Posted on September 1, 2008
Filed Under Web 2.0 Kool Aid |
I understand that TechCrunch and other technology blogs like it are out of touch with mainstream reality. But a post last week really pushed the boundaries of absurdity.
On the heels of the Democratic National Convention, TechCrunch’s Erick Schonfeld decided the time was right to call for a “comprehensive national technology policy for the Internet Age.”
Why? Because “many laws and policies governing the Internet and digital property are inadequate attempts to transplant rules from a different era.”
This, of course, coming from a journalist, not a legal scholar. I think what Schonfeld meant to write is “many laws and policies governing things such as property rights are inadequate because they don’t allow consumers to download and share free music.”
Unfortunately, Schonfeld doesn’t see either party heralding the cause of digital socialists so he decided to serve as the 21st century’s James Madison along with Austin Hill, a serial entrepreneur and the 21st century’s George Mason.
Their Digital Bill of Rights calls for the following:
- The Right to Use and Reuse Content
- The Right To Control Digital Property On Your Own Device
- The Right To The Free Flow Of Information
- The Right To (Some) Privacy
- The Right to Control Your Digital Identity
My two word response to these: pure bullshit.
First, it’s worth pointing out that existing laws are quite adequate. Many of the issues that Schonfeld incorporates into his Digital Bill of Rights are reasonably covered by existing laws. This, of course, does not mean that those laws will not need to be interpreted by the courts in different ways given new technologies, but replacing them altogether is unnecessary.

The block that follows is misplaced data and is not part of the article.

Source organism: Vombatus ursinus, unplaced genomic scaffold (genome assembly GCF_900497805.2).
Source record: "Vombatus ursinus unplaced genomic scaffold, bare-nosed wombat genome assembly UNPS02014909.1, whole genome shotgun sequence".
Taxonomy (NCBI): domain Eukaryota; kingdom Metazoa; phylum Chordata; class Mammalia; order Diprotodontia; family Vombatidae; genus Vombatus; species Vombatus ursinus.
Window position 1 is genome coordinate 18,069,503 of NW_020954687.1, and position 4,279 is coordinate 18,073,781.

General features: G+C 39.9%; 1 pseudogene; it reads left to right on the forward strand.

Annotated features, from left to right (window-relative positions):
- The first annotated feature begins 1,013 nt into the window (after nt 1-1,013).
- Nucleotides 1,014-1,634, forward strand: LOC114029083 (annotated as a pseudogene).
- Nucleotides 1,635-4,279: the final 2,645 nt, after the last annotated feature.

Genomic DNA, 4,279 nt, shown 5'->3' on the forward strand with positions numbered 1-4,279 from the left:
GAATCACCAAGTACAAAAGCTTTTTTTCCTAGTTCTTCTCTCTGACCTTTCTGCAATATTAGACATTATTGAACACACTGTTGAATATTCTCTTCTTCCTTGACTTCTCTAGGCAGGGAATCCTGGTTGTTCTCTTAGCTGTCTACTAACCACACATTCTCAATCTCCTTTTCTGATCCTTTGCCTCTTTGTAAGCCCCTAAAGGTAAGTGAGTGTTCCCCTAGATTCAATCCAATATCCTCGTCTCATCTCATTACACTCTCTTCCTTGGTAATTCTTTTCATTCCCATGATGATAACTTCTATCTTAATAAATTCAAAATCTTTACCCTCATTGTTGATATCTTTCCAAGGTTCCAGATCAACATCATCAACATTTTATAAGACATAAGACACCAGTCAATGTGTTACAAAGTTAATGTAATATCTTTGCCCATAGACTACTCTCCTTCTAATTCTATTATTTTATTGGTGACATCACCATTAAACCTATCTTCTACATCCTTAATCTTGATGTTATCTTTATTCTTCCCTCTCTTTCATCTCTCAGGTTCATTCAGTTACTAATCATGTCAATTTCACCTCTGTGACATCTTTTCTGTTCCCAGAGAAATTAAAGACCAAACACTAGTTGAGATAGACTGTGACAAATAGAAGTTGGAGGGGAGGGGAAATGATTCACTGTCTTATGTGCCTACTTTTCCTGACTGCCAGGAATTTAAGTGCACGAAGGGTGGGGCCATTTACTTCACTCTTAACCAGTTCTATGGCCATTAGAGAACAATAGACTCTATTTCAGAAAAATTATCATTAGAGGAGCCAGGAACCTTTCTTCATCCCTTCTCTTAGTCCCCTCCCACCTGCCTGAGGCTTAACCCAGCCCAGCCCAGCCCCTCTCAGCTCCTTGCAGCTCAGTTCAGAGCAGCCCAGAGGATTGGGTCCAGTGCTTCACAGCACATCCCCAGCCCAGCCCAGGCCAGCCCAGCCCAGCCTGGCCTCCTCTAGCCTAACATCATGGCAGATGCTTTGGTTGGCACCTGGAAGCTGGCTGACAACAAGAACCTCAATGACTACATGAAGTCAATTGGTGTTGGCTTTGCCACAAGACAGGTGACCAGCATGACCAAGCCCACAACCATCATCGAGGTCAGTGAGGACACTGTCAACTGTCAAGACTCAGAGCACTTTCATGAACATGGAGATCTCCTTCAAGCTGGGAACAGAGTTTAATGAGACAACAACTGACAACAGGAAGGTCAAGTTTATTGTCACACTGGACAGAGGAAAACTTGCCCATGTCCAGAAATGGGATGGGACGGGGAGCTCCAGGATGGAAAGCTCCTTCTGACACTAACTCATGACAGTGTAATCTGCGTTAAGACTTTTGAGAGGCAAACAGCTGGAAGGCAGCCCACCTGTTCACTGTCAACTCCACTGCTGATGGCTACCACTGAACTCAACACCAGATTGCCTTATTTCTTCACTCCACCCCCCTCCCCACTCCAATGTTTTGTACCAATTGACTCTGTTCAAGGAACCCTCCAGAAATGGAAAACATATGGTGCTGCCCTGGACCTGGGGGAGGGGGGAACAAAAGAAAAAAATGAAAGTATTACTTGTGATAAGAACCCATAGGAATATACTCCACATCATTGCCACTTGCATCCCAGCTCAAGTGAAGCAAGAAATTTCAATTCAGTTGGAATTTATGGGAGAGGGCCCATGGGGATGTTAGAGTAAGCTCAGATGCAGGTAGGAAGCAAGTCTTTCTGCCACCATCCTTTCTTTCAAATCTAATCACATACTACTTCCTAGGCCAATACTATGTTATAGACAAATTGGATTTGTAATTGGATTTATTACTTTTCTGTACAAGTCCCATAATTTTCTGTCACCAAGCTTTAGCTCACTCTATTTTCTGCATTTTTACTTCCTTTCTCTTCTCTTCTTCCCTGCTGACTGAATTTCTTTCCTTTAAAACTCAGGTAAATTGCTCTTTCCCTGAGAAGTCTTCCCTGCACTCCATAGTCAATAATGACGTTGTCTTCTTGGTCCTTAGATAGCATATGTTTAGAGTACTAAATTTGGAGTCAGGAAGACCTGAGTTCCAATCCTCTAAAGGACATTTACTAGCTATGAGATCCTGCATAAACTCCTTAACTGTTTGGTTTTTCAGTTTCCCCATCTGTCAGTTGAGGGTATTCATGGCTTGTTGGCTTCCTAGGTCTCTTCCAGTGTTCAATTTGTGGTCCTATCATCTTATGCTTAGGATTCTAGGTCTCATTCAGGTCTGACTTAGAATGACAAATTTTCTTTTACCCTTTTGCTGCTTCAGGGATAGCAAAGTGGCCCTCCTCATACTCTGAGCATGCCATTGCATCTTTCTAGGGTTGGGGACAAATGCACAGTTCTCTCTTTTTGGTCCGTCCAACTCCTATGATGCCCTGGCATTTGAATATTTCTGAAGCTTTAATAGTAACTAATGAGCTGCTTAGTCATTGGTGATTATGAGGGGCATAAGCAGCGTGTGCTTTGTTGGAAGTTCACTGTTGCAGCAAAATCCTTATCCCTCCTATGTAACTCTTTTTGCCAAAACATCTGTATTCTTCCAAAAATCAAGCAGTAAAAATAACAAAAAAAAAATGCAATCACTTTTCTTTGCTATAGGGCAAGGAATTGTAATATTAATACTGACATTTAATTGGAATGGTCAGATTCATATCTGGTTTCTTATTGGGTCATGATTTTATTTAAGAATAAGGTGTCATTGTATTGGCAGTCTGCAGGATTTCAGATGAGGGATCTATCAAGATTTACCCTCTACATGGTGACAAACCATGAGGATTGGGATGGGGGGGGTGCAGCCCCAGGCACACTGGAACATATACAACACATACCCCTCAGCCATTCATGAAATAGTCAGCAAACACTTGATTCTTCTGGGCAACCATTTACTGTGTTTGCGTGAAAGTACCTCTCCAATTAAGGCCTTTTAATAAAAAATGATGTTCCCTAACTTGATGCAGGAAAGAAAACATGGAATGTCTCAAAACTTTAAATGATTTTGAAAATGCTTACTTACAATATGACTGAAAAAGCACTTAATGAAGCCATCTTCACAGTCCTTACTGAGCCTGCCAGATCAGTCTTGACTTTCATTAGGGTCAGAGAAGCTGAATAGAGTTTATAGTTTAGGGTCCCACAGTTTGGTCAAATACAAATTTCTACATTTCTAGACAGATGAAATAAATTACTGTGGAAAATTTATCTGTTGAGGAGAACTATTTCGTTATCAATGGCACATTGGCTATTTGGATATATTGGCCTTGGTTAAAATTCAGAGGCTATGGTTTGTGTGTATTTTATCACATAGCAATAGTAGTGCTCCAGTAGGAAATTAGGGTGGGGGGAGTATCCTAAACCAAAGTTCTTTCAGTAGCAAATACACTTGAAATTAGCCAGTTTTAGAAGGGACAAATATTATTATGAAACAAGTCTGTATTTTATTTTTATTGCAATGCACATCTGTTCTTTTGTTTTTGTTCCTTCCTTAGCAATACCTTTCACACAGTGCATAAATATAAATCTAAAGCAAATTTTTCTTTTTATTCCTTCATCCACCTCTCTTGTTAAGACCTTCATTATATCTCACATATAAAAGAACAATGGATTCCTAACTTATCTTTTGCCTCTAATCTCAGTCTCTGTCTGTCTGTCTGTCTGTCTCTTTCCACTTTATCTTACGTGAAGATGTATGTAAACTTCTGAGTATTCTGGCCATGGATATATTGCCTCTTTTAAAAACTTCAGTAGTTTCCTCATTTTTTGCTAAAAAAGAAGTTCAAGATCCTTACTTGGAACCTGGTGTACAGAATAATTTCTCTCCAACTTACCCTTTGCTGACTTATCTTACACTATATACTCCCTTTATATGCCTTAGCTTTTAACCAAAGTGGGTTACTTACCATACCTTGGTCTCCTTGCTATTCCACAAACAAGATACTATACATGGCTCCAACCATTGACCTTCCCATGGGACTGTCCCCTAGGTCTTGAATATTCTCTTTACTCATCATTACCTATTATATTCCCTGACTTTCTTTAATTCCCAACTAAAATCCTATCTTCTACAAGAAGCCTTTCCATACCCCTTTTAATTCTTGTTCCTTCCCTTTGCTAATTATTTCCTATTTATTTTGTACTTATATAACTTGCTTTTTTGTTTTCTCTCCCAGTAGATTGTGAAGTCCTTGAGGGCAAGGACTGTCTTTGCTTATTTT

Second, and most amusingly, apparently Schonfeld and Hill believe that lawmakers in the United States have no issues of greater importance than to ensure that citizens can transfer songs between different devices.
In case Schonfeld and Hill haven’t noticed, the United States is in the shitter. Some of its largest banks are clearly on the brink of insolvency (will Lehman be the first investment bank to go?). They and other corporations are being purchased on the cheap by countries like the UAE, Russia, China and Singapore. The worst of the credit crunch has not yet begun and in case anybody is still counting, Medicare and Social Security are more than $40 trillion in the hole. With inflation at a 17 year high, the rising cost of basic necessities like food has even American college students turning to food banks.
Apparently Schonfeld was too busy thinking about his iPod and missed the fact that Russia, which less than two decades ago was practically a failed state but is now flush with petrodollars, just called checkmate on the United States, leaving little doubt about the United States’ position in the world today.
More on this some other time but the implication is clear: citizens of the United States and their government leaders have more important things to worry about than “digital rights.”
In the small world of Silicon Valley, however, copywrongs and network neutrality apparently trump issues like the economy, healthcare and geopolitics.
While I certainly understand that TechCrunch is a technology-focused blog and thus is not going to cover topics of real importance, one can’t help but observe some pretentiousness in Schonfeld’s comments that “nobody in either party has pulled together a focused set of principles that can truly guide both lawmakers and policymakers” and “it is important to have a consistent policy governing everything from Internet Protocol regulations to intellectual property on the Web.”
He even stated that “Obama’s choice of tech-challenged Joe Biden as his running mate is not exactly a confidence builder.”
Let’s get real Erick: when Americans go to the polls in November, the technology platform of each of the candidates isn’t going to be a factor for the average individual trying to put food on his family.
And in case you’ve forgotten, Erick, your government is far better at than it is at giving them.
Print This Post